Prince Mahidol Adulyadej of Songkla was the father of His Majesty Bhumibol Adulyadej, the reigning King of Thailand—and one of the earliest and most honored alumni of Harvard School of Public Health. The Prince kept a low profile when he was a student at the Harvard-MIT School for Health Officers (as HSPH was called at the time) from 1919-1921. Many years later, classmate Roy Campbell recalled his surprise when the “smart, very nice fellow” he went to the movies with revealed his royal lineage just before returning home. The Prince came back to Boston a few years after completing his Certificate in Public Health in order to study at Harvard Medical School, earning his MD cum laude in 1927.
Although Prince Mahidol lived to be just 37, his commitment to improving his country’s standards of medical care led him to become revered as Thailand’s “Father of Modern Medicine.” He left a military career at age 27 to pursue his studies at Harvard and devote his life to promoting medicine and public health in his home country. While in the US for his Harvard education, the Prince negotiated an agreement with the Rockefeller Foundation to provide funding for education in medicine, nursing, and public health in Thailand. Upon his return, he served in the Ministry of Education and presided over substantial upgrades to science and medical facilities in Thailand’s universities. The School’s first alumnus from Thailand, he is an exemplar of a long tradition of our graduates leaving their mark on the health systems of entire nations.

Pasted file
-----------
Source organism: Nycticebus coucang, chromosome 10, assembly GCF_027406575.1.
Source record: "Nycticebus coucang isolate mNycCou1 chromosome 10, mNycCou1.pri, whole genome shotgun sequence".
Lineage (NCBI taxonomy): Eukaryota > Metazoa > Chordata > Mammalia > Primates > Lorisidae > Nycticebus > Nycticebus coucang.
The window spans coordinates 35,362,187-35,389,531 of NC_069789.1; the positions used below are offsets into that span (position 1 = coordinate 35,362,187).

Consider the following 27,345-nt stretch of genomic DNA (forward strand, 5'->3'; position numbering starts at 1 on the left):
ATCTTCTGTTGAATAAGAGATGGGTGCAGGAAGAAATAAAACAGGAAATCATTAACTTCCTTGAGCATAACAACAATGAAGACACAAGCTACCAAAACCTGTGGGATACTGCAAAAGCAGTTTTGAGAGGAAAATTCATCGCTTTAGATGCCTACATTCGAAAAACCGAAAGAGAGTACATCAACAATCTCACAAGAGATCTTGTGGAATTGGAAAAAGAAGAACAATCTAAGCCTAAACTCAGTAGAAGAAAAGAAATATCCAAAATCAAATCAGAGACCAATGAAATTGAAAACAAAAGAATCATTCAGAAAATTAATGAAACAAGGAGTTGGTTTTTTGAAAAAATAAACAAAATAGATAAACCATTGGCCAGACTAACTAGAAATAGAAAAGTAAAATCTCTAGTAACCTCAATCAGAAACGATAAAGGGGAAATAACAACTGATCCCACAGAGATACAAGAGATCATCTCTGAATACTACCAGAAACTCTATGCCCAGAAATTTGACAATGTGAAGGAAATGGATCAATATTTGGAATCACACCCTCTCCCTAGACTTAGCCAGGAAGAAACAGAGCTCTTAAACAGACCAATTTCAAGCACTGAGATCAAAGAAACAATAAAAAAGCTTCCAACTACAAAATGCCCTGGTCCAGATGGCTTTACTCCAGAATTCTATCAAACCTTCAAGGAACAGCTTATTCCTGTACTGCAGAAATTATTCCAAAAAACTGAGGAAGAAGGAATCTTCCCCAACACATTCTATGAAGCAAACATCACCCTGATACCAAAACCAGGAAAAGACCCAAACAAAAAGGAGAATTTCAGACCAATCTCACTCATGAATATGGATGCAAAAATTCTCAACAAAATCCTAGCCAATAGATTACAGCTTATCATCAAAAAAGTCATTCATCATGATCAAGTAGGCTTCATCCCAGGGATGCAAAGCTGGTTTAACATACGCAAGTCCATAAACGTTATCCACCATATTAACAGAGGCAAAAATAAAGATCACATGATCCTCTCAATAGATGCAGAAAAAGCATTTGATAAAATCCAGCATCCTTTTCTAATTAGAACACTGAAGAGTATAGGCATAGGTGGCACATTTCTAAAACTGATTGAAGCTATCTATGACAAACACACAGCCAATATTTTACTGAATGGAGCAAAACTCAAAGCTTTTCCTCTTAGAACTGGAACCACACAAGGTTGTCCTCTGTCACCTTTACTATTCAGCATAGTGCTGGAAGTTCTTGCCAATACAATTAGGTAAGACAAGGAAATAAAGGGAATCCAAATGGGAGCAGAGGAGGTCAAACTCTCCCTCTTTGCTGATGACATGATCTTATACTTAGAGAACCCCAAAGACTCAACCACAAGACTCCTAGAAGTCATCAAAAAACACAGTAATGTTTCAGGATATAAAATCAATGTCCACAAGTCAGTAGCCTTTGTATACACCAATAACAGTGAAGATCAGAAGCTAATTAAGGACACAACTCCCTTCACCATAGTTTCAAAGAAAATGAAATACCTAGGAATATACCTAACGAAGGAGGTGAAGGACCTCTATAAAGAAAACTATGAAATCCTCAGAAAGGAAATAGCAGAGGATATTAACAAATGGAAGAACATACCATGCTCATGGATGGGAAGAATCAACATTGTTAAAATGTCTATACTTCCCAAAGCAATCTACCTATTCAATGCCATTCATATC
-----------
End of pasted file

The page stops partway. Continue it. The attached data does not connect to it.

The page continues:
Prince Mahidol’s time at Harvard created a lasting relationship between university and country, and his portrait, a gift from King Bhumibol himself, hangs in Shattuck International House as a reminder of his legacy.
* * * * *
Is there an event, person, or discovery in Harvard School of Public Health history that you’d like to read about? Send your suggestions to email@example.com.